Friday, December 31, 2010

Bless and Do Not Curse!

Solemnity of Mary, The Mother of God
31 December 2010, Old Year’s Night
at Rosary Monastery, St. Ann’s
Numbers 6:22-27
Galatians 4:4-7
Luke 2:16-21

          Ringing out the Old and bringing in the New Year is commonly tied to making wishes or resolutions. Beyond wishing a healthier lifestyle for ourselves and for those who are dear to us or starting an ill-fated diet and exercise program, it is a time when we would like to call down very special blessings from heaven upon all those whom we love. As good Christians we also want God to bless a few other folks too in hopes that they might behave better and especially toward us in the year to come. As Scripture says: “Pray for your persecutors, bless them and do not curse!”
Normally, we would aim such a prayer at a troublesome family member, coworker or neighbor; this year the annual world day of prayer for peace invites us to focus on another group of people who may not seem so close at hand or threatening to us here in Trinidad. The theme for this year’s world day of prayer for peace is: RELIGIOUS FREEDOM, THE PATH TO PEACE. Toward the beginning of his message, Pope Benedict XVI says:
I offer heartfelt thanks to those Governments which are working to alleviate the sufferings of these, our brothers and sisters in the human family, and I ask all Catholics for their prayers and support for their brethren in the faith who are victims of violence and intolerance. 
Prayer is effective because prayer can change hearts; law enforcement or justice systems are too little; people need to respect each other. This is something we can and must really pray about. And in particular at the beginning of this new year, we as good Christians should seek blessings for all of those non-Christians around the world who have made life burdensome for our brothers and sisters in Christ this past year, who are responsible for atrocities against Christians, for the persecution of the Church which is ongoing in many parts of our world.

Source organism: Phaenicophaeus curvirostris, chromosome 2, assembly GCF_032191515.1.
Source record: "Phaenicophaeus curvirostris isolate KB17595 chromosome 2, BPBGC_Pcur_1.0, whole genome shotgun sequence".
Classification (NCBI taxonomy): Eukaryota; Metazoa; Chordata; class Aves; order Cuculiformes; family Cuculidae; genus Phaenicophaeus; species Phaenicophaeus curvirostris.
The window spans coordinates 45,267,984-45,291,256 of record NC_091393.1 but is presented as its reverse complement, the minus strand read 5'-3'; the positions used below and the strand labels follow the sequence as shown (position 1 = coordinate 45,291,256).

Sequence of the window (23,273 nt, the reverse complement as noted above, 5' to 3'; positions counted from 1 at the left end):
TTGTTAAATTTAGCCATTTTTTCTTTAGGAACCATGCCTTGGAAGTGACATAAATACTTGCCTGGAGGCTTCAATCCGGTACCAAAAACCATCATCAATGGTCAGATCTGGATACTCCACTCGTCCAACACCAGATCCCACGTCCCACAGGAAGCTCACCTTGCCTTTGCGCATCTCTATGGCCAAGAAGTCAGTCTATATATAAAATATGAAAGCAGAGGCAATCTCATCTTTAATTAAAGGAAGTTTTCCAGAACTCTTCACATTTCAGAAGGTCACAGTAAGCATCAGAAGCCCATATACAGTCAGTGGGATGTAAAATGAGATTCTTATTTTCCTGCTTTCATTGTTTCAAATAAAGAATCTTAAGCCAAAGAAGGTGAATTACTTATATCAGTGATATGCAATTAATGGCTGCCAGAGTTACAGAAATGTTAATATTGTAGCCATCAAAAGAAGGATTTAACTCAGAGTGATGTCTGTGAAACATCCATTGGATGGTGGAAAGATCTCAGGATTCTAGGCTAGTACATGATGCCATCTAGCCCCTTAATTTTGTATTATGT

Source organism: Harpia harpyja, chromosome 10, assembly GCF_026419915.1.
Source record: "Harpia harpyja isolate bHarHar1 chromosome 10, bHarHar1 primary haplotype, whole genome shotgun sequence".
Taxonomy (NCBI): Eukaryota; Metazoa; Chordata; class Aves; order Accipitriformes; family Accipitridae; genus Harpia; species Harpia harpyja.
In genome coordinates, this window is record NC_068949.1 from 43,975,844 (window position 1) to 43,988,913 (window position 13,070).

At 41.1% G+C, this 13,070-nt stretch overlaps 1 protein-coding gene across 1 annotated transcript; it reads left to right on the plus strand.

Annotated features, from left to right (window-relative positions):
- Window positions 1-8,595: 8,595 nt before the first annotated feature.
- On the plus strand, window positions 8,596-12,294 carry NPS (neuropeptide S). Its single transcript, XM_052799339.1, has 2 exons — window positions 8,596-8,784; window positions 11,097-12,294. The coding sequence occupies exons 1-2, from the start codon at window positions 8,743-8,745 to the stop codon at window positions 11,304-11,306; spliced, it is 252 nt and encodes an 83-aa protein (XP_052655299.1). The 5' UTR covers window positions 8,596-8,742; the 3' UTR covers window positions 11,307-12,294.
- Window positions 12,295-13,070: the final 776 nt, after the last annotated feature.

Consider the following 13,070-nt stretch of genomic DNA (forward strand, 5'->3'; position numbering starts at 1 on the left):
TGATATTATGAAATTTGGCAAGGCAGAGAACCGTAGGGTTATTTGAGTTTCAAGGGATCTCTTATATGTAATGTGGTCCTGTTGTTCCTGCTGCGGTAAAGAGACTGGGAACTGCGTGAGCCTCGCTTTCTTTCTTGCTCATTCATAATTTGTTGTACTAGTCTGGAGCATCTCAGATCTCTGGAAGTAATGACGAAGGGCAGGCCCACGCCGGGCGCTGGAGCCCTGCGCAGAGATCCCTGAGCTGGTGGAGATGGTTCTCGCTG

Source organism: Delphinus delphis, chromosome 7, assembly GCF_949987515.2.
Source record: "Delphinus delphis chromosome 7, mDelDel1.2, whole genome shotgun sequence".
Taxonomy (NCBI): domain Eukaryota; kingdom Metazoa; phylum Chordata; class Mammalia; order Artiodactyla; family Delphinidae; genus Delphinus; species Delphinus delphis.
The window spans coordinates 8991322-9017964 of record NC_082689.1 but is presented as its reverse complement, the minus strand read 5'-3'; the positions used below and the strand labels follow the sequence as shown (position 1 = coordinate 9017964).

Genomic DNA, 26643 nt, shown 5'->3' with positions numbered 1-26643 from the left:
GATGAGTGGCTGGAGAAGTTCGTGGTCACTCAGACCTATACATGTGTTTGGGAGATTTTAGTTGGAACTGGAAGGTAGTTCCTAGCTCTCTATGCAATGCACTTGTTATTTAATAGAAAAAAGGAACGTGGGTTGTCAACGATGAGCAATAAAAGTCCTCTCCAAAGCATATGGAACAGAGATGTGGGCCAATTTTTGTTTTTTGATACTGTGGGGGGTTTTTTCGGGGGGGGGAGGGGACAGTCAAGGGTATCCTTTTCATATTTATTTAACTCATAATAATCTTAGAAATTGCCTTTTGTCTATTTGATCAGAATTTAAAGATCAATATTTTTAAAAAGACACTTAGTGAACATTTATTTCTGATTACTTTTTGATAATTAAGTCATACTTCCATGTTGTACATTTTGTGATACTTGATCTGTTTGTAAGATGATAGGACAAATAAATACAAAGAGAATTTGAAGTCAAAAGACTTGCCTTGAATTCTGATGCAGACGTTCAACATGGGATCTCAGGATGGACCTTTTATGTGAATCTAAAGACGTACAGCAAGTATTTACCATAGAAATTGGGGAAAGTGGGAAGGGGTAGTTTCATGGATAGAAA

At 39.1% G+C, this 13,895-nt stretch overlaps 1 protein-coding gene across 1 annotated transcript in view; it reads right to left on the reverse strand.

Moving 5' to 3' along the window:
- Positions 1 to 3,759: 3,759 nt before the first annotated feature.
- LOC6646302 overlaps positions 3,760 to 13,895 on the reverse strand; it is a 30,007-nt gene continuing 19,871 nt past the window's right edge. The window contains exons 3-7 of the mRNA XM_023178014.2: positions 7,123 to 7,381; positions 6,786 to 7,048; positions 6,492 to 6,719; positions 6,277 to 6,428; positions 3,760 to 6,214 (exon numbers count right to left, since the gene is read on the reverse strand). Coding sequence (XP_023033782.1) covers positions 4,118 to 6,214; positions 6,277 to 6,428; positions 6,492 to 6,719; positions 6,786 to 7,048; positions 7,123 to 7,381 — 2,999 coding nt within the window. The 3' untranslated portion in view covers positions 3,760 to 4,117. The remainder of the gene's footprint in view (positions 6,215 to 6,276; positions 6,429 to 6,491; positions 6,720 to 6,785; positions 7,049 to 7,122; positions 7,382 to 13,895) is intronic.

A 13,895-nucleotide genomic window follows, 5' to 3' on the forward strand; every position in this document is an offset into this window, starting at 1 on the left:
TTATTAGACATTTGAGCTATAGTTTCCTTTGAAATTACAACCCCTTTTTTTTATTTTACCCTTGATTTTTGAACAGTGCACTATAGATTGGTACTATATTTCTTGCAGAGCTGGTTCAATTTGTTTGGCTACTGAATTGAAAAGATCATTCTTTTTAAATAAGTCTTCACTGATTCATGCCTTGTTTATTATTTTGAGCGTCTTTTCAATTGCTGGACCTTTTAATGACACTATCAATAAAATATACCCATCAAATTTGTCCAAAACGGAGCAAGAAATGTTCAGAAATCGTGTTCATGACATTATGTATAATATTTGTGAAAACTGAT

We, God’s children, don’t have it easy in many places of our world, but the proper reaction on our part is to pray for our persecutors, for those who hate us. We think of the 40 some Syrian Catholics killed and the many who were injured at Sunday Mass in Baghdad not long ago, of the Christian minority in Pakistan forever being accused of offenses against the prophet Mohammed and being killed really for their faith, of poor Christians being mobbed and killed in Egypt, Nigeria and India, of a bishop in Vietnam stopped at the door of his cathedral by police and kept from celebrating midnight Mass, most likely because too many people showed up for church. We think of Communist China refusing to release its strangle hold on the Catholic Church there, and we could go on with our neighbor across the way and other more subtle types of repression and discrimination elsewhere in Europe, North, South and Central America. We pray for our persecutors one and all.
There are those who say “yah, but what is missing for peace in my world is a measure of security. We need law and order! I need to be able to walk around my neighborhood without being attacked. I need to feel safe in my home and not always be checking the bars or the alarm system.” Law enforcement is important, but it alone cannot grant us peace. Even if there were a policeman on every corner supposedly guaranteeing my property rights and personal safety, such a situation is not nearly so reassuring as when people generally recognize that anger or rage have their limits and I dare not ever harm another simply because he crosses me. I cannot cut short the life of that other because he refuses me his gold chain, nice watch or bracelet.